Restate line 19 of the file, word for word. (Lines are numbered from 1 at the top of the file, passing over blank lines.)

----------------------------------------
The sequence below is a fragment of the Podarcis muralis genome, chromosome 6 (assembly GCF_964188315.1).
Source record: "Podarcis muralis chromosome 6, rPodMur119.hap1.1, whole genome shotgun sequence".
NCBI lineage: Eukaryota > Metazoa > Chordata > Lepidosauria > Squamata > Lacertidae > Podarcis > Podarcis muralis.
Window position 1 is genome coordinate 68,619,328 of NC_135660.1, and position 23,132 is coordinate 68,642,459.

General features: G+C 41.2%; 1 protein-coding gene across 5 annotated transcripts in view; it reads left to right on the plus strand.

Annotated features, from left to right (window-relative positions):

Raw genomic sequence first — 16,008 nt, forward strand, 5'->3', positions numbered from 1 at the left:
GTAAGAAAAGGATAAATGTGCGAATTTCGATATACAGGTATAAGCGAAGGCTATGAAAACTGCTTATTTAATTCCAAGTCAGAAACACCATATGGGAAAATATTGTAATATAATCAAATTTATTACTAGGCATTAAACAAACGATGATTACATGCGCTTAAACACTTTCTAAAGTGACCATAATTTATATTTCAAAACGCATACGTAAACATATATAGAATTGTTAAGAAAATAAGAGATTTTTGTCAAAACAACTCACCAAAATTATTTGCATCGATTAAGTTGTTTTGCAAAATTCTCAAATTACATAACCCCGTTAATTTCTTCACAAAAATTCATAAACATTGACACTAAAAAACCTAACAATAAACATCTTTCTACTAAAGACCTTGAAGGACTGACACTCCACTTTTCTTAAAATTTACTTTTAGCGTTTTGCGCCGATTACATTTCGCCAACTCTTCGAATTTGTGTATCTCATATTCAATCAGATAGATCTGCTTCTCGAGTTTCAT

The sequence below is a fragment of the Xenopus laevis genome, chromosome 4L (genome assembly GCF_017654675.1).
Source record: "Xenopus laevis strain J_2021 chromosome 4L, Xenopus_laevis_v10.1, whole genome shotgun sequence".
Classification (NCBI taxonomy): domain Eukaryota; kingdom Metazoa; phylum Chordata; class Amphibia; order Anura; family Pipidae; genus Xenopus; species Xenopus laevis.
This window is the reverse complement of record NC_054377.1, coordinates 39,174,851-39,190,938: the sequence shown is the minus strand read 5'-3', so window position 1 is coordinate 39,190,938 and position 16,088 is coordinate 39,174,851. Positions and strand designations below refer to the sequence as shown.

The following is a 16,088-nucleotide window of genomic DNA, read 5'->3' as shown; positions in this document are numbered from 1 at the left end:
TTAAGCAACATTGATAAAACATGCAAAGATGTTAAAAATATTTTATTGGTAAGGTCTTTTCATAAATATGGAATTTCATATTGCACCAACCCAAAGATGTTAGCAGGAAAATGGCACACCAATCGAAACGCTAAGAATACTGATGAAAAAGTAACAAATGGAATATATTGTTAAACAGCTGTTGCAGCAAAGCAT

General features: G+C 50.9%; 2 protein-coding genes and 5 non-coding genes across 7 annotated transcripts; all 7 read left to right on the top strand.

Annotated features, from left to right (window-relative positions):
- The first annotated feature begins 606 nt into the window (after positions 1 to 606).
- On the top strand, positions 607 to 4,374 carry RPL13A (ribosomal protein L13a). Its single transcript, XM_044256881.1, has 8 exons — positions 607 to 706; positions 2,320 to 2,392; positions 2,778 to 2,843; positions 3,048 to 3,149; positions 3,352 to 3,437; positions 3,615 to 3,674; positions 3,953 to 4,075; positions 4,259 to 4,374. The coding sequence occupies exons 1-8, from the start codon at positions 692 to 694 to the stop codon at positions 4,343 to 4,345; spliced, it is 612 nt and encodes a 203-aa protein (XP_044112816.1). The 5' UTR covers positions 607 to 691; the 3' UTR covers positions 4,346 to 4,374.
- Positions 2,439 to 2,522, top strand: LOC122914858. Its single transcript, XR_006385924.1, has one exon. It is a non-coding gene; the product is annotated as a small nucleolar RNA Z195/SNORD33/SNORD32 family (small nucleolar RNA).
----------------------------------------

- Positions 2,439 to 2,522, top strand: LOC122914858. Its single transcript, XR_006385924.1, has one exon. It is a non-coding gene; the product is annotated as a small nucleolar RNA Z195/SNORD33/SNORD32 family (small nucleolar RNA).